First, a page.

Being in-the-know about why physician board certifications matter can really pay-off for patients seeking a new doctor, especially if you are in need of an orthopedic surgeon or specialist. However, it’s not as cut and dried as it may appear.
After four years of medical school, students participate in hands-on clinical rounds otherwise known as a residency-training program. During residency, students gain experience at a teaching hospital, surrounded by skilled doctors and nurses.
The general public tends to understand how residency training works, thanks to television shows like Grey’s Anatomy and Scrubs. Beyond residency, people don’t typically see all the hard work that follows.
Receiving a diploma and state licensure is only step one. If a doctor wants to become board certified, they proceed to step two, which is really a lifelong commitment to a medical specialty. The reason you don’t see board certification on T.V.? Board certifications don’t make good T.V., they make good doctors.
To become board certified, you must complete and pass grueling exams. Known as “the boards”, these voluntary, yet exhaustive tests have a big impact on a medical doctor’s future: If you don’t pass your boards, you’re not board certified. And if you’re not board certified, it’s increasingly difficult to find a job in a highly competitive field. To be frank, at MOSH, we don’t hire physicians who are not board certified.
As you research potential doctors of any specialty, make sure board certifications are on your must-have list. Here are five reasons why:
Physicians choose their board specialty for many reasons. And some earn double-board accreditation. With a laser-focused dedication to a specialty, you know you’re receiving care from a physician who has demonstrated mastery in a particular area of expertise. In the case where multiple board specialties are achieved, patients benefit from the knowledge that results from overlapping expertise, which is especially critical for less-common conditions.
Board-certified orthopedic surgeons and physicians are steeped in the principles of medical ethics and must abide by a formal code of conduct to practice medicine with integrity and professionalism. In fact, board-certified doctors must pledge to a strict, enforceable code of ethics, which is centered on patient care.
3. Ongoing Education
Physicians don’t just pass their boards, establish a career and suddenly stop learning. The reality is quite the contrary. Board certifications can only be maintained through continued education. Doctors are constantly evaluated on medical advancements, research, and evolving best practices.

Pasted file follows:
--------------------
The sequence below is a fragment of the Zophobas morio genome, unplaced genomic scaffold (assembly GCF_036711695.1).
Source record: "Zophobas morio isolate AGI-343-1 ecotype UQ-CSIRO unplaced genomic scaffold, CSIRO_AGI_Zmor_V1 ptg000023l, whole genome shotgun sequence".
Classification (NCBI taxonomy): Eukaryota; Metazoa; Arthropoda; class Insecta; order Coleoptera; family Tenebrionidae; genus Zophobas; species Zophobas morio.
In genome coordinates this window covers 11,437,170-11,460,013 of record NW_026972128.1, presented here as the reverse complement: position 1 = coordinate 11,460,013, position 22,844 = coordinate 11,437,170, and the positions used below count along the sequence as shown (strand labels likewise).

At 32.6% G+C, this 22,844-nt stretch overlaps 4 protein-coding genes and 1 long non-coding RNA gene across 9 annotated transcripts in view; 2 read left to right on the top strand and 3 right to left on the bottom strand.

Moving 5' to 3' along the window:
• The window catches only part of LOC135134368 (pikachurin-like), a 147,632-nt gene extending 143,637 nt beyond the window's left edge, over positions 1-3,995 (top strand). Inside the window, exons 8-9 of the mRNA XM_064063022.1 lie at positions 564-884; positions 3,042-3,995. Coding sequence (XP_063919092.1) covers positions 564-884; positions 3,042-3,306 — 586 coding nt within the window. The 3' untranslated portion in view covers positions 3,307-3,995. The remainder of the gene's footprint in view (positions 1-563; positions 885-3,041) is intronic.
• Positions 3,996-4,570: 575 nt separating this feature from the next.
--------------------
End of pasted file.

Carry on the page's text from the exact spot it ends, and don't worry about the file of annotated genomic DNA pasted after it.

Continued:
4. Improved Patient Outcomes
It may seem logical that physicians who pass strident exams and maintain continual learning offer better results for their patients. Scientifically, this topic has been researched and proven. A finding published in the Journal of the American Medical Association reports, “We conclude that a physician’s current certification status should be among the evidence-based measures used in the quality movement.” In other words, board certification yields higher-quality healthcare. Period.
With certification comes responsibility and consequences. Although rare, certifications can be revoked.
As you research potential providers, pay close attention to board certifications. We’re proud to say that not only are all of our physicians board certified, many hold double certification, including:
- Amin Afsari, D.O.: Certificate of Added Qualifications in Surgery of the Hand; Orthopedic Surgery
- Bindu S. Bamrah, MD: American Board of Orthopedic Surgery; Orthopedic Sports Medicine
- Jamie O. Edwards, MD: American Board of Sports Medicine; Family Medicine
- Brian A. McCarty, MD: American Board of Orthopedic Surgery; Orthopedic Sports Medicine
- Joshua M. Neubauer, MD: American Board of Orthopedic Surgery; Fellow of the American Academy of Orthopedic Surgeons
- William T. Pennington, MD: American Board of Orthopedic Surgery; Orthopedic Sports Medicine
- Eric B. Pifel, MD: American Board of Orthopedic Surgery; Orthopedic Sports Medicine
- John A. Schneider, MD: American Board of Orthopedic Surgery; Certificate of Added Qualifications in Surgery of the Hand
- James W. Stone, MD: American Board of Orthopedic Surgery; Orthopedic Sports Medicine
- Sean C. Tracy, MD: American Board of Orthopedic Surgery; Orthopedic Sports Medicine